Semen Quality Changes due to Caffeine Intake in Danish Men
A cross-sectional study among Danish young men from the general population analyzed semen samples for the effect of caffeine on fertility rates. Spermatozoa morphology was assessed in 284 men consuming more than 1 bottle of cola per day, in 97 men consuming no cola and 98 men consuming less than 1 bottle of cola per day. All the men were questioned on the various quantity of beverages consumed which included wine, beer, alcoholic drinks, cola, soft drinks, coffee, tea and chocolate-containing beverages. Their dietary habits were also questioned upon which included details about consumption of butter, cheese, vegetables, fruits, burgers and fish.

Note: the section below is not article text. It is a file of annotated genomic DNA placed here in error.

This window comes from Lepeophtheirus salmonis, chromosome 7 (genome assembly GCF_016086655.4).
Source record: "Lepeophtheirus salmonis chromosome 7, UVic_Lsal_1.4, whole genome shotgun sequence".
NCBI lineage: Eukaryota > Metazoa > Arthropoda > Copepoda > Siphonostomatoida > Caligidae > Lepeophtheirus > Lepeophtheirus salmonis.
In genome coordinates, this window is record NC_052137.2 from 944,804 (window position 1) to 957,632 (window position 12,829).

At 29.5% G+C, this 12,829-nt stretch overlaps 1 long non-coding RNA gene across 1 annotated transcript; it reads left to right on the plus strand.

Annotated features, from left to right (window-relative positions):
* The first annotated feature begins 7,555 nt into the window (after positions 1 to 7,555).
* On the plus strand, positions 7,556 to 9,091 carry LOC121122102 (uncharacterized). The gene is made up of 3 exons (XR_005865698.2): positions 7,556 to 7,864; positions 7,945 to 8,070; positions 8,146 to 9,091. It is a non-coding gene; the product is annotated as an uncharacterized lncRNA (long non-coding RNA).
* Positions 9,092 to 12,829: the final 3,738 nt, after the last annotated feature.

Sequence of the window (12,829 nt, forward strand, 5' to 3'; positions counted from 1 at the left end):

A total of 2,554 men participated in the study of which 141 fathered a pregnancy and 15 were examined for infertility. It was seen that more than 50% caffeine intake was derived from coffee and only 20% from cola as one cup of coffee contains about 117 mg of caffeine compared to 70 mg in 0.5L of cola. Results showed that:
Coffee & Caffeine Intake & Male Infertility: https://nutritionj.biomedcentral.com/articles/10.1186/s12937-017-0257-2
Caffeine Intake & Semen Quality in a Population of 2,554 Young Danish Men: https://academic.oup.com/aje/article/171/8/883/82236